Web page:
Billed as a “real-life Cloverfield” by some at Sundance, where it won the Grand Jury Prize, this eye-opening Katrina documentary from longtime Michael Moore collaborators Carl Deal and Tia Lessin puts politics aside and focuses squarely on the human toll of the devastating hurricane. Blending newsreel footage with a camcorder video diary shot by residents Kimberly and Scott Roberts, the film illustrates a harrowing story of survival as the couple hunkers down with their neighbors in an attic crawl space, sharing their ever-dwindling stockpile of supplies and waiting for a rescue that never arrived.
Opens in New York and Los Angeles.

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The Best Of The Last

Portlandia Goes Out With A Bang

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The end is near. In mere days Portlandia wraps up its final season, and oh what a season it’s been. Lucky for you, you can watch the entire season right now right here and on the IFC app, including this free episode courtesy of Subaru.

But now, let’s take a moment to look back at some of the new classics Fred and Carrie have so thoughtfully bestowed upon us. (We’ll be looking back through tear-blurred eyes, but you do you.)

Couples Dinner

It’s not that being single sucks, it’s that you suck if you’re single.

Cancel it!

A sketch for anyone who has cancelled more appointments than they’ve kept. Which is everyone.

Forgotten America

This one’s a “Serial” killer…everything both right and wrong about true crime podcasts.

Wedding Planners

The only bad wedding is a boring wedding.

Disaster Hut

It’s only the end of the world if your doomsday kit doesn’t include rosé.

Catch up on Portlandia’s final episodes on demand and at

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Your Portlandia Personality Test

The New Portlandia Webseries Is Going Your Way

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Carrie and Fred understand that although we have so much in common, we’re each so beautifully unique and different. To help us navigate those differences, Portlandia has found an easy and honest way to embrace our special selves in the form of a progressive new traffic system: a specific lane for every kind of driver. It’s all in honor of the show’s 8th and final season, and it’s all presented by Subaru.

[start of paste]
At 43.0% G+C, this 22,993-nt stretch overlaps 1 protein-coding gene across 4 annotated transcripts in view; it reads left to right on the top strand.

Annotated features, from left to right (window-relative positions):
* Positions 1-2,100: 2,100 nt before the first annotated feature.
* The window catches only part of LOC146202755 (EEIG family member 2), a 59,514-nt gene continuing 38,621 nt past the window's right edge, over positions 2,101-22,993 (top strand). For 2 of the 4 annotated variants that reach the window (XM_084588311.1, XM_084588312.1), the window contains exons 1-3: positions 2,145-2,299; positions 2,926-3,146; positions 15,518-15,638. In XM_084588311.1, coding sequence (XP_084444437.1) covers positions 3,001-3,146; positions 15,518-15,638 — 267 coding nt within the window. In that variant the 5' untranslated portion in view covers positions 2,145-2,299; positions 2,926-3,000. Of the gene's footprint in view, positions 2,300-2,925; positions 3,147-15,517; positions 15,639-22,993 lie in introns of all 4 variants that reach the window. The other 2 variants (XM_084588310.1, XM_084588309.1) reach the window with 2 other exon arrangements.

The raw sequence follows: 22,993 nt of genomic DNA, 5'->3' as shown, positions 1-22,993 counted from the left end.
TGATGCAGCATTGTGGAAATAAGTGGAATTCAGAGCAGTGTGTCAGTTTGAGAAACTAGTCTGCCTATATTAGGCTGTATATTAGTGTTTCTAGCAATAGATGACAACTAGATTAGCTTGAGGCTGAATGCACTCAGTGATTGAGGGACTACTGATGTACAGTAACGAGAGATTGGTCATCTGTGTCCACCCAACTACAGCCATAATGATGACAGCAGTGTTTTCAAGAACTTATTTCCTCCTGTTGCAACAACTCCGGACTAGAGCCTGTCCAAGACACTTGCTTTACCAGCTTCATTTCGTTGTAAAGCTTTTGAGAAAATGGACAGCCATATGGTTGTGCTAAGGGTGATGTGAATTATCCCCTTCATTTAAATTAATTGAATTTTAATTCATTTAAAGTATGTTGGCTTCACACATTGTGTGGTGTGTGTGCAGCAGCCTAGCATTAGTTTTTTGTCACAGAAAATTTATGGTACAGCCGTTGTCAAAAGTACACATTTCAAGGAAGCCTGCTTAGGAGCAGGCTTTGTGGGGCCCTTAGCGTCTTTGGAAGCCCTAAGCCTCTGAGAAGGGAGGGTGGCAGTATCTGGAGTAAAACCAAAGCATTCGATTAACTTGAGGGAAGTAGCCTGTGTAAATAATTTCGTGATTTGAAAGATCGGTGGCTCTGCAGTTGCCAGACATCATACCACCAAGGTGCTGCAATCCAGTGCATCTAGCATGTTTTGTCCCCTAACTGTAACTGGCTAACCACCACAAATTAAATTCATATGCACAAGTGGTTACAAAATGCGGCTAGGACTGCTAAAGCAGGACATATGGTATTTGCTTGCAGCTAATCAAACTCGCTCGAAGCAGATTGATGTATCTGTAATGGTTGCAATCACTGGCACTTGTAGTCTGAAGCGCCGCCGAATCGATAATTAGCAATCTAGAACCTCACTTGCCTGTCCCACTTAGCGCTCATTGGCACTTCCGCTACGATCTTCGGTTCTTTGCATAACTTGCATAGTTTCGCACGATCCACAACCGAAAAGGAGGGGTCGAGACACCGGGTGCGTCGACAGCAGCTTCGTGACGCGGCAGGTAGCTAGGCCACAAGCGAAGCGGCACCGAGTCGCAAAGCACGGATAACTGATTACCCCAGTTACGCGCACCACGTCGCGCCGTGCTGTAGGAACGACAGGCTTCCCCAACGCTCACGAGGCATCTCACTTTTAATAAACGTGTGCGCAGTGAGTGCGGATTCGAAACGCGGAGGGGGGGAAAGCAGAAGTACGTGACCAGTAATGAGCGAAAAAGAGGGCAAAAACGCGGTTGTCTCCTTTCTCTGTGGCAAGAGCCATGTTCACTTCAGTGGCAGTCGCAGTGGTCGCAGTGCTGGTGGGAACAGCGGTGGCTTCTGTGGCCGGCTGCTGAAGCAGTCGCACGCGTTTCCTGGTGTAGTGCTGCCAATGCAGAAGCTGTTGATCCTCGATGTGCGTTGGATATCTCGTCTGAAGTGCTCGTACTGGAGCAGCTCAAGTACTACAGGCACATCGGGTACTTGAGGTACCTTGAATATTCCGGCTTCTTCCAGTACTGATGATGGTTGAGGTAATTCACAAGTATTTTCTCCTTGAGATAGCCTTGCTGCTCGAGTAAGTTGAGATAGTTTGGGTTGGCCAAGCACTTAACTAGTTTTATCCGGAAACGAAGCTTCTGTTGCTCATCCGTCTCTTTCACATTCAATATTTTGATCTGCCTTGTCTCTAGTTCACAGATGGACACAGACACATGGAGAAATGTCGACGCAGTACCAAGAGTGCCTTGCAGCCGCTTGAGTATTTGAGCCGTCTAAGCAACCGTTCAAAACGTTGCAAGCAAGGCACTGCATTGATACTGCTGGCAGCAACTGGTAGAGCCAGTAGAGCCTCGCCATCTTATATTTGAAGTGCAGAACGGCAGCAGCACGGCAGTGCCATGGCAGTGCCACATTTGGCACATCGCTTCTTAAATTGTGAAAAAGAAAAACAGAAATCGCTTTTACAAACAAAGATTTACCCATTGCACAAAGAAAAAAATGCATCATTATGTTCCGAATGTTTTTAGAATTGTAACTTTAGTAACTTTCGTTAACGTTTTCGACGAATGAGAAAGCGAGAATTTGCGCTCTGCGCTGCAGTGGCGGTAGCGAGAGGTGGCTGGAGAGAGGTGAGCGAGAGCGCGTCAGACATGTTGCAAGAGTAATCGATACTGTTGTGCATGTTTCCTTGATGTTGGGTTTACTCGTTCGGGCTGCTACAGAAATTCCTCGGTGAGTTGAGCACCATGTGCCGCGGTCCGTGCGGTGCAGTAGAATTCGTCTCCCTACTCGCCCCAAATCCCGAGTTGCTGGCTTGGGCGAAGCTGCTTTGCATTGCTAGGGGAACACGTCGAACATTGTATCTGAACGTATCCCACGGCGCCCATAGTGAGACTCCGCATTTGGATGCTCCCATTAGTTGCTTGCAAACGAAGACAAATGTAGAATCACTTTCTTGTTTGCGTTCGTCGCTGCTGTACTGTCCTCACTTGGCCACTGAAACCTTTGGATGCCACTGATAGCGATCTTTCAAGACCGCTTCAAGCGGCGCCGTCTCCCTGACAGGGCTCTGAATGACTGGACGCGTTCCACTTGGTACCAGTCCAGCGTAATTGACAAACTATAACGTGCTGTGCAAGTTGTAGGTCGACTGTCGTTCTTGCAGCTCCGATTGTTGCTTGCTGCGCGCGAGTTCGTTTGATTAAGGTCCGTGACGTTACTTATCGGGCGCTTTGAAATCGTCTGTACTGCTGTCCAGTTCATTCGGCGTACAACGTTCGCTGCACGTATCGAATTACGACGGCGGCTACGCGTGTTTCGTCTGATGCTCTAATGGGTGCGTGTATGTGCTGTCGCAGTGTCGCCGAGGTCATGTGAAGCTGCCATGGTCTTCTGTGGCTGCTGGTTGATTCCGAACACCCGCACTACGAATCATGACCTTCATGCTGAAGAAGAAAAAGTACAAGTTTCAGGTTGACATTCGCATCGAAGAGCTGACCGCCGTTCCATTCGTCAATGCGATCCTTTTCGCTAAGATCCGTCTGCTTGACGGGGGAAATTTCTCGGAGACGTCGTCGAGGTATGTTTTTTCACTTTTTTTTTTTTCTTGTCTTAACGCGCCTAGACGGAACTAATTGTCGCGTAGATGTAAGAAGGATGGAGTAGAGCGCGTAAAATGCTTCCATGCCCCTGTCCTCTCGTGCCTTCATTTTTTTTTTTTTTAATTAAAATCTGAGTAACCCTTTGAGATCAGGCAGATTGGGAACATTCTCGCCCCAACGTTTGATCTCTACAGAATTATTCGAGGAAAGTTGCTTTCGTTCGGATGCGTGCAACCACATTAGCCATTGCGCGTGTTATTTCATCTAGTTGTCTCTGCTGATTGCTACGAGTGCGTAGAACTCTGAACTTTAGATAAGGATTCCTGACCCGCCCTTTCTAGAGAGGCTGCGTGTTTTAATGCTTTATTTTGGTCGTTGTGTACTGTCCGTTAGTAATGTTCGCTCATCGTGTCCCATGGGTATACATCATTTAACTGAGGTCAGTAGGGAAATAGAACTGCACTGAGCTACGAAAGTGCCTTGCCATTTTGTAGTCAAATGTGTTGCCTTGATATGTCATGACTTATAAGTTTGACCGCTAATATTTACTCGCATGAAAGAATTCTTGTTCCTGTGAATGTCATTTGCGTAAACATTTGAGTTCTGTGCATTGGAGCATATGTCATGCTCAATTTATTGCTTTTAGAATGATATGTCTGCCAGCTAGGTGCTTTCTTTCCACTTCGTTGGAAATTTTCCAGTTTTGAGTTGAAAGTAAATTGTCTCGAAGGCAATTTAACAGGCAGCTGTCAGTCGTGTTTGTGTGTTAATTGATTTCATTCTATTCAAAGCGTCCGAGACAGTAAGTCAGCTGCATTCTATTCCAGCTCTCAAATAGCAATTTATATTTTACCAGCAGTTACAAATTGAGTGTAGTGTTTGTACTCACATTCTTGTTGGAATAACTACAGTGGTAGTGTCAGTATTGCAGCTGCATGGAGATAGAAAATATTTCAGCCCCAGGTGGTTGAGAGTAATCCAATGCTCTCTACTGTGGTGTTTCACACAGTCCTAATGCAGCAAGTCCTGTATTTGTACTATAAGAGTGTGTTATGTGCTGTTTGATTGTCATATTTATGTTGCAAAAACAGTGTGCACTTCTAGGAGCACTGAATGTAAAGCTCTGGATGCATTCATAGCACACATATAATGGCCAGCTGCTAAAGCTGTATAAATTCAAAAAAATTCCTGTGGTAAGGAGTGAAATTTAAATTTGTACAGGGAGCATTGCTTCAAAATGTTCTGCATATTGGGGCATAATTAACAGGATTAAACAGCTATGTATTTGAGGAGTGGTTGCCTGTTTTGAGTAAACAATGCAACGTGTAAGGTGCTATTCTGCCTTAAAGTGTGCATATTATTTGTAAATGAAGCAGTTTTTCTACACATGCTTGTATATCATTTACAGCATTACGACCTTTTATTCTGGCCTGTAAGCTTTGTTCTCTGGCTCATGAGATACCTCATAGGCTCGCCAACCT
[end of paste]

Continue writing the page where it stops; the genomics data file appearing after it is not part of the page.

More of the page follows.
Ready to find out who you really are? Match your personality to a lane and hop on the expressway to self-understanding.

Lane 10: Trucks Piled With Junk

Your junk is falling out of your trunk. Shake a tail light, people — this lane is for you.

Lane 33: Twins

You’re like a Gemini, but waaaay more pedestrian. Maybe you and a friend just wear the same outfits a lot. Who cares, it’s just twinning enough to make you feel special.

Lane 27: Broken Windows

Bad luck follows you around and everyone knows it. Your proverbial seat is always damp from proverbial rain. Is this the universe telling you to swallow your pride? Yes.

Lane 69: Filthy Cars

You’re all about convenience. Getting your car washed while you drive is a no-brainer.

Lane 43: Newly Divorced Singles

It’s been a while since you’ve driven alone, and you don’t know the rules of the road anymore. What’s too fast? What’s too slow? Are you sending the right signals? Don’t worry, the breakdown lane is nearby if you need it.

Still can’t find a lane to match your personality? Check out all the videos here. And see the final season of Portlandia this spring on IFC.

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Last-Minute Holiday Gift Guide

Hits from the '80s are on repeat all Christmas Eve and Day on IFC.

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GIFs via Giphy, Photos via The Everett Collection